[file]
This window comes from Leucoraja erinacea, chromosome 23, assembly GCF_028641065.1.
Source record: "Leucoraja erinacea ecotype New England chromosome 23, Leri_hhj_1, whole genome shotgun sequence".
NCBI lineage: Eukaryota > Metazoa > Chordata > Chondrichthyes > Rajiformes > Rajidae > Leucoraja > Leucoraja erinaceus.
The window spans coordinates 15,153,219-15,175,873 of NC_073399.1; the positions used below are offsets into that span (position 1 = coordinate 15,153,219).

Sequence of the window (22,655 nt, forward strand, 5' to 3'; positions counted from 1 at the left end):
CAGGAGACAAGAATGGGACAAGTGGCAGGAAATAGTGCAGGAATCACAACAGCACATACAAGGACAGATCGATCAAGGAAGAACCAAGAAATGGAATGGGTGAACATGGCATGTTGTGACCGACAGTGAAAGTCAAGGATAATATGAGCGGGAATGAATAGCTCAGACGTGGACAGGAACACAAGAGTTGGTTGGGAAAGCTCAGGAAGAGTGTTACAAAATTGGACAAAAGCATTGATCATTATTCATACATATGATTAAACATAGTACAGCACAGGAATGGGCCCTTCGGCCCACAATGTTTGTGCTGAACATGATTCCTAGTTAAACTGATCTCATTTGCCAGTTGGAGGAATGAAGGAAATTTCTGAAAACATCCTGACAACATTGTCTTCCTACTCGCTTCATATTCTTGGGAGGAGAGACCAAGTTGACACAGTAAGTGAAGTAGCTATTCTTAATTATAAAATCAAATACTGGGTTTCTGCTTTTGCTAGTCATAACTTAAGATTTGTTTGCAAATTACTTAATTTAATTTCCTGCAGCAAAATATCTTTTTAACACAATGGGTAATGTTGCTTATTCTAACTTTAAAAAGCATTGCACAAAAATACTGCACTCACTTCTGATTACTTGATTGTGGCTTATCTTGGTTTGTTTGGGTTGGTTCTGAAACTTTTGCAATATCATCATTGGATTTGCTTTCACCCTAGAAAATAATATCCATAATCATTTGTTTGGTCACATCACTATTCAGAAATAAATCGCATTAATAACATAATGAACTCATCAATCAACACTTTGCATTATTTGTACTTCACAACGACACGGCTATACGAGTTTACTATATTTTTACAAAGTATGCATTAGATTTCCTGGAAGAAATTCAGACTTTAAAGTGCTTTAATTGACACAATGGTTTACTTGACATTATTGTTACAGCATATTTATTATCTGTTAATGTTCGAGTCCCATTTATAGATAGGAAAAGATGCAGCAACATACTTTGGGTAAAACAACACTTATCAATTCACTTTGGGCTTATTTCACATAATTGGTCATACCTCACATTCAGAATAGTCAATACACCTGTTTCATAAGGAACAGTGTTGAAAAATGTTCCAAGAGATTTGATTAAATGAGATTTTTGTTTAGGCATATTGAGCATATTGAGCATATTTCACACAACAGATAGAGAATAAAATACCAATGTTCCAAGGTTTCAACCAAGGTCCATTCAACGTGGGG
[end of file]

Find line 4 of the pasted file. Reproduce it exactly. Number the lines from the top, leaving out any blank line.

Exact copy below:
The window spans coordinates 15,153,219-15,175,873 of NC_073399.1; the positions used below are offsets into that span (position 1 = coordinate 15,153,219).